Venezuela shows how mercenaries have become a global security threat

Venezuelan President Nicolás Maduro showed the passports of two U.S. citizens arrested by his country's security forces during a press conference at the Miraflores Presidential Palace in Caracas on May 6. (Marcelo Garcia/AFP/Getty Images)
Venezuelan President Nicolás Maduro showed the passports of two U.S. citizens arrested by his country's security forces during a press conference at the Miraflores Presidential Palace in Caracas on May 6. (Marcelo Garcia/AFP/Getty Images)

In the early morning hours of May 3, a group of armed men tried to land on the shores of Venezuela to topple the country’s leader, Nicolás Maduro. Hours later, they were either dead or captured in a Bay of Pigs-like debacle. Coup attempts in Venezuela are not uncommon, but this one was unique. It was partly led by American mercenaries. Later that day, an ex-Green Beret turned soldier of fortune, Jordan Goudreau, head of Florida-based security firm Silvercorp, took credit for the amphibious raid. Two other Americans were less fortunate and were captured. Maduro gloated over their blue U.S. passports on national television, making his own propaganda coup of events.

The whole operation felt like a bad Xbox game. While it’s easy to laugh and shrug it off, no one should do so. Goudreau may be a farce, but his kind are not. Mercenaries are proliferating at an alarming rate, one of the most significant yet curiously underreported trends in global security. In Yemen, Arab monarchies hired former SEALs and Green Berets to kill Iranian-backed Houthis. In Nigeria, the government employed mercenaries to search for and destroy Boko Haram terrorists, which they did flying in Mi-24 armed helicopters. Moscow hires mercenaries such as the Wagner Group to extend Russian influence in Ukraine, Syria, Libya, Sudan, Central African Republic and Venezuela. They even went muzzle to muzzle with America’s most elite military forces in Syria in a battle that lasted four hours.

Mercenaries sail the high seas in “arsenal ships” and offer “embarked security” for clients traversing dangerous waters. There are cyber-mercenaries called “hack back” companies, who track down hackers and obliterate them. Even terrorists hire mercenaries. In 2016, Malhama Tactical serviced jihadi extremist groups in Syria.

Erik Prince, founder of Blackwater, thinks the United States should outsource its wars; he has claimed a few thousand mercenaries could win Afghanistan. Crazy as it sounds, the plan had supporters. “Why can’t we pay mercenaries to do the work for us?” demanded President Trump of the National Security Council. Prince currently works for China, which the Pentagon considers a strategic competitor. Like all mercenaries, it’s difficult to know where Prince’s true loyalties lie, beyond a paycheck.

Mercenaries are back in ways most people do not know. Often called the “second oldest profession”, they were driven underground by nation-states in the 1850s but started reappearing after the Berlin Wall fell. Every year, their ranks swell and new clients are found. No one knows how many billions of dollars slosh around this market. All we know is that business is booming.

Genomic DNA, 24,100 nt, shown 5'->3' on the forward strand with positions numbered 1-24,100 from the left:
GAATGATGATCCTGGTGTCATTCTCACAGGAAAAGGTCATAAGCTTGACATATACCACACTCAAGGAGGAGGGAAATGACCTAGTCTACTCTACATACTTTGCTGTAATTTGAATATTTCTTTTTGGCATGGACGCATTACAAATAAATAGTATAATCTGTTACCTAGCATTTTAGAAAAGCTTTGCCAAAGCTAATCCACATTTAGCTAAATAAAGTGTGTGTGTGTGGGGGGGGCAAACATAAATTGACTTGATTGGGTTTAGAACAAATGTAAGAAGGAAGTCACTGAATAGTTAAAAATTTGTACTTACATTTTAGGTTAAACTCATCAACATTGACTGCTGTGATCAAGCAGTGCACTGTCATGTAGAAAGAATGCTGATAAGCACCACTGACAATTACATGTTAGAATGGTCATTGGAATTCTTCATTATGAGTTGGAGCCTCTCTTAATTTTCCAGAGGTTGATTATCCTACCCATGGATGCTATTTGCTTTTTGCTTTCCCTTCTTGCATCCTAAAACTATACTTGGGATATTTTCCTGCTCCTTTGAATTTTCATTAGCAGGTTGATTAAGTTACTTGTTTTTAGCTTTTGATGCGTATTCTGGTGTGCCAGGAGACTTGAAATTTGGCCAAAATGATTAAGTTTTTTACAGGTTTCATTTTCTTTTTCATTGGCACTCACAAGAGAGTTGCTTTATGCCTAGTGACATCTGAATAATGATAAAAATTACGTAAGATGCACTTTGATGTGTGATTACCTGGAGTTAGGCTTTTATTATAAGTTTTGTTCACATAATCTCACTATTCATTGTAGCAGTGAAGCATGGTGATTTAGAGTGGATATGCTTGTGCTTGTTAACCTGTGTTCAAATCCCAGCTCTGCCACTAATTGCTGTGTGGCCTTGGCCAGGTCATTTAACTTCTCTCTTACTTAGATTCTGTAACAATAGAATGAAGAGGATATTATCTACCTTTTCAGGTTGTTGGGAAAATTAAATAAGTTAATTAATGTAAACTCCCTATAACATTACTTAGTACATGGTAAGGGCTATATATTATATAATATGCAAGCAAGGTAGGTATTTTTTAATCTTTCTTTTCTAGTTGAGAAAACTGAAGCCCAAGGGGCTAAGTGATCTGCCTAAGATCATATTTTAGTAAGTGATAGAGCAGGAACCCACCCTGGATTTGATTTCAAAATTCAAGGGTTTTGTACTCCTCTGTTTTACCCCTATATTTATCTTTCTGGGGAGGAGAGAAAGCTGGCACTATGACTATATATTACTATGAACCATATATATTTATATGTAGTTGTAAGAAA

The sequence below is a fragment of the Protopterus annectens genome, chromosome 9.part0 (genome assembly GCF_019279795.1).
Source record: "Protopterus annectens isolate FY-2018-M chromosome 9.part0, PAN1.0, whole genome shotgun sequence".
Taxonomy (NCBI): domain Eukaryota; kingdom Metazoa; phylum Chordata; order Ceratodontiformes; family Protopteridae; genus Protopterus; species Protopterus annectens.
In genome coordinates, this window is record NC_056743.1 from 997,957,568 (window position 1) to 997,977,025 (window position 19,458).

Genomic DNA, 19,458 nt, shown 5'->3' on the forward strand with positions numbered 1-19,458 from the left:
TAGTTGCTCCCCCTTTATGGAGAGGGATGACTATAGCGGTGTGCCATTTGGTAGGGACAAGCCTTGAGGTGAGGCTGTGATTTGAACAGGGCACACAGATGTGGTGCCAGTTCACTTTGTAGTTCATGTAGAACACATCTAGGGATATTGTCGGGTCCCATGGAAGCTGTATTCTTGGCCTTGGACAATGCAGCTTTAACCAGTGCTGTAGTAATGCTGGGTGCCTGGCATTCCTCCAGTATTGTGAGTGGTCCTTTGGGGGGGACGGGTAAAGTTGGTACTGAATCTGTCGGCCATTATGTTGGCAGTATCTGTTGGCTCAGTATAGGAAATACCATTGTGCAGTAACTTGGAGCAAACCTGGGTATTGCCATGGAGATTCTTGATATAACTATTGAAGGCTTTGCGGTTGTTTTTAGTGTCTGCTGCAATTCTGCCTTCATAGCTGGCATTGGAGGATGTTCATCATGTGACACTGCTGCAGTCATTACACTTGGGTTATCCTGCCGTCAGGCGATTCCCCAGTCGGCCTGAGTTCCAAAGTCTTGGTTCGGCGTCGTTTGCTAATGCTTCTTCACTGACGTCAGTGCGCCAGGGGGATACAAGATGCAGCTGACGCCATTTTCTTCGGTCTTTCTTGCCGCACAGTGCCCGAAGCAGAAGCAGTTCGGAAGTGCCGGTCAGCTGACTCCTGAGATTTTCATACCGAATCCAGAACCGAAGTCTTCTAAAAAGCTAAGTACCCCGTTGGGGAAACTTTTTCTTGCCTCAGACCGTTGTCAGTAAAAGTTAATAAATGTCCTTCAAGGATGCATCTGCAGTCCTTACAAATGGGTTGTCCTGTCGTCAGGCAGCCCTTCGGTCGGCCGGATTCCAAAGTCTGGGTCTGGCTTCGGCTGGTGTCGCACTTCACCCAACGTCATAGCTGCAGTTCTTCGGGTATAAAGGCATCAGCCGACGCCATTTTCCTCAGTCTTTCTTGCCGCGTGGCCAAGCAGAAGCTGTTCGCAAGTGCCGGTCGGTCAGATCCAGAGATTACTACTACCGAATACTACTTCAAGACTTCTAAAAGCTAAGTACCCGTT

Here’s the problem: Privatization distorts warfare and security in shocking ways, and the world is not ready for it. When conflict becomes commodified, the logic of the marketplace and the strategies of the souk apply to war. In other words, military strategies blend with business ones in ways four-star generals do not comprehend. For example, you can bribe your enemy’s mercenaries to defect and vice versa. Also, mercenaries can sell out their masters. For-profit warriors are not bound by political considerations or patriotism; in fact, this is one of their chief selling points. Their constraint is not the law of war but the law of supply and demand. Historically, we know they start or elongate wars for profit; a world awash in mercenaries means more war.

Mercenaries may be an unstoppable trend because they are difficult to control. Some think we can regulate the market for force, but this is doubtful. Who will go into Syria and arrest all those guns for hire? Not the United Nations or Marines. Also, mercenaries can shoot your law enforcement dead. Others think we should legally go after their clients, but don’t count on it. Consumers are foreign governments, off-shore companies and the mega-rich — all difficult to sue. It may be possible to use market mechanisms to incentivize good behavior, but this requires investing in mercenaries, a dangerous approach.

Where will this lead? Private warriors enable private wars, wresting armed conflict away from the nation-state. This will change everything. When money can buy firepower, then the super-rich will become a new kind of superpower. Oil companies and oligarchs can rent private armies and fight for their interests, the way nation-states do today. Expect wars where nation-states are prizes to be won, rather than drivers of foreign policy. Linking profit motif with lethality will produce grim outcomes for most of humanity.

No one wants the return of private warfare, but few are taking action to slow its growth. Goudreau and his forces may be a joke, but the trend he represents is not: Mercenaries are creeping back into “normal” international relations. The Trump administration has placed a $15 million bounty on Maduro’s head, a highly unusual step that other countries may imitate for their enemies.

Expect more mercenaries, but do not expect them to be Goudreaus.

Sean McFate is a senior fellow at the Atlantic Council and author of “The New Rules of War: How America Can Win — Against Russia, China, and Other Threats".

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